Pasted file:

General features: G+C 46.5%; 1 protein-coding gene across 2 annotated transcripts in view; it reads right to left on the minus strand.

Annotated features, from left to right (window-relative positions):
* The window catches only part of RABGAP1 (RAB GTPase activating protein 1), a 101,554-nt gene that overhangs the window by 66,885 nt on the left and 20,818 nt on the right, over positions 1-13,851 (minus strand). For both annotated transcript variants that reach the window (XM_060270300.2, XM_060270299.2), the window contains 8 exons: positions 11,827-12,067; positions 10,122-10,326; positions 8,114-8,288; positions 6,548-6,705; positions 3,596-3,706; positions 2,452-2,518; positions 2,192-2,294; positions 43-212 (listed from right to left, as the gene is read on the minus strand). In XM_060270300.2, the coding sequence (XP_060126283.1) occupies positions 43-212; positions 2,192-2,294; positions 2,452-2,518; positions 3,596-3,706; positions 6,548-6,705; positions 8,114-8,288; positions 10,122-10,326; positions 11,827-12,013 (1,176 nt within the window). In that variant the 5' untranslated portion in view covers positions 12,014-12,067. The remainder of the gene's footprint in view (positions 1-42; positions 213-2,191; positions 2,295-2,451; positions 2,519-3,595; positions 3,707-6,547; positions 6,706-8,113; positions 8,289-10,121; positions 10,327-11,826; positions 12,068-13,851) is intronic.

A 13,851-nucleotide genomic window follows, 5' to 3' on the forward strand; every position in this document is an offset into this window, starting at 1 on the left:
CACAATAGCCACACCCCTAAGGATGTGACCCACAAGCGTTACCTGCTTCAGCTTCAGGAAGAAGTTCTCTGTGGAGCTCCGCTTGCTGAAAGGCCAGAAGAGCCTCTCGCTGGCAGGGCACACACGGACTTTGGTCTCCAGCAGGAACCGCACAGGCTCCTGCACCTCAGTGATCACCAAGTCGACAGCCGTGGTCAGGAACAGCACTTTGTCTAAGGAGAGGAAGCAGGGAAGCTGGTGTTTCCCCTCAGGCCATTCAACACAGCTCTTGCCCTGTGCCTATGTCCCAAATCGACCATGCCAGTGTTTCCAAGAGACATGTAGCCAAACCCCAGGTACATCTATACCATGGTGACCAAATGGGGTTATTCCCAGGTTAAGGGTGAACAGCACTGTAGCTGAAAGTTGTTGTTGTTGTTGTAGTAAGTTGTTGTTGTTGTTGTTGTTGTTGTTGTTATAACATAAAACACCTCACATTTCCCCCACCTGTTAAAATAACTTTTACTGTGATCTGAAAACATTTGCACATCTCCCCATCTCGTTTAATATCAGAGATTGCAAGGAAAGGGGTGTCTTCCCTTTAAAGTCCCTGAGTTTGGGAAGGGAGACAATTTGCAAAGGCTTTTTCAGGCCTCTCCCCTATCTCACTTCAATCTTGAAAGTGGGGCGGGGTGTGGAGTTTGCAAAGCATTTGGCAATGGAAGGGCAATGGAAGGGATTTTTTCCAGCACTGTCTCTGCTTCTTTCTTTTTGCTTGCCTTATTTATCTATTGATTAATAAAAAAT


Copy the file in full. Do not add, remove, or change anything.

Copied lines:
General features: G+C 46.5%; 1 protein-coding gene across 2 annotated transcripts in view; it reads right to left on the minus strand.

Annotated features, from left to right (window-relative positions):
* The window catches only part of RABGAP1 (RAB GTPase activating protein 1), a 101,554-nt gene that overhangs the window by 66,885 nt on the left and 20,818 nt on the right, over positions 1-13,851 (minus strand). For both annotated transcript variants that reach the window (XM_060270300.2, XM_060270299.2), the window contains 8 exons: positions 11,827-12,067; positions 10,122-10,326; positions 8,114-8,288; positions 6,548-6,705; positions 3,596-3,706; positions 2,452-2,518; positions 2,192-2,294; positions 43-212 (listed from right to left, as the gene is read on the minus strand). In XM_060270300.2, the coding sequence (XP_060126283.1) occupies positions 43-212; positions 2,192-2,294; positions 2,452-2,518; positions 3,596-3,706; positions 6,548-6,705; positions 8,114-8,288; positions 10,122-10,326; positions 11,827-12,013 (1,176 nt within the window). In that variant the 5' untranslated portion in view covers positions 12,014-12,067. The remainder of the gene's footprint in view (positions 1-42; positions 213-2,191; positions 2,295-2,451; positions 2,519-3,595; positions 3,707-6,547; positions 6,706-8,113; positions 8,289-10,121; positions 10,327-11,826; positions 12,068-13,851) is intronic.

A 13,851-nucleotide genomic window follows, 5' to 3' on the forward strand; every position in this document is an offset into this window, starting at 1 on the left:
CACAATAGCCACACCCCTAAGGATGTGACCCACAAGCGTTACCTGCTTCAGCTTCAGGAAGAAGTTCTCTGTGGAGCTCCGCTTGCTGAAAGGCCAGAAGAGCCTCTCGCTGGCAGGGCACACACGGACTTTGGTCTCCAGCAGGAACCGCACAGGCTCCTGCACCTCAGTGATCACCAAGTCGACAGCCGTGGTCAGGAACAGCACTTTGTCTAAGGAGAGGAAGCAGGGAAGCTGGTGTTTCCCCTCAGGCCATTCAACACAGCTCTTGCCCTGTGCCTATGTCCCAAATCGACCATGCCAGTGTTTCCAAGAGACATGTAGCCAAACCCCAGGTACATCTATACCATGGTGACCAAATGGGGTTATTCCCAGGTTAAGGGTGAACAGCACTGTAGCTGAAAGTTGTTGTTGTTGTTGTAGTAAGTTGTTGTTGTTGTTGTTGTTGTTGTTGTTATAACATAAAACACCTCACATTTCCCCCACCTGTTAAAATAACTTTTACTGTGATCTGAAAACATTTGCACATCTCCCCATCTCGTTTAATATCAGAGATTGCAAGGAAAGGGGTGTCTTCCCTTTAAAGTCCCTGAGTTTGGGAAGGGAGACAATTTGCAAAGGCTTTTTCAGGCCTCTCCCCTATCTCACTTCAATCTTGAAAGTGGGGCGGGGTGTGGAGTTTGCAAAGCATTTGGCAATGGAAGGGCAATGGAAGGGATTTTTTCCAGCACTGTCTCTGCTTCTTTCTTTTTGCTTGCCTTATTTATCTATTGATTAATAAAAAAT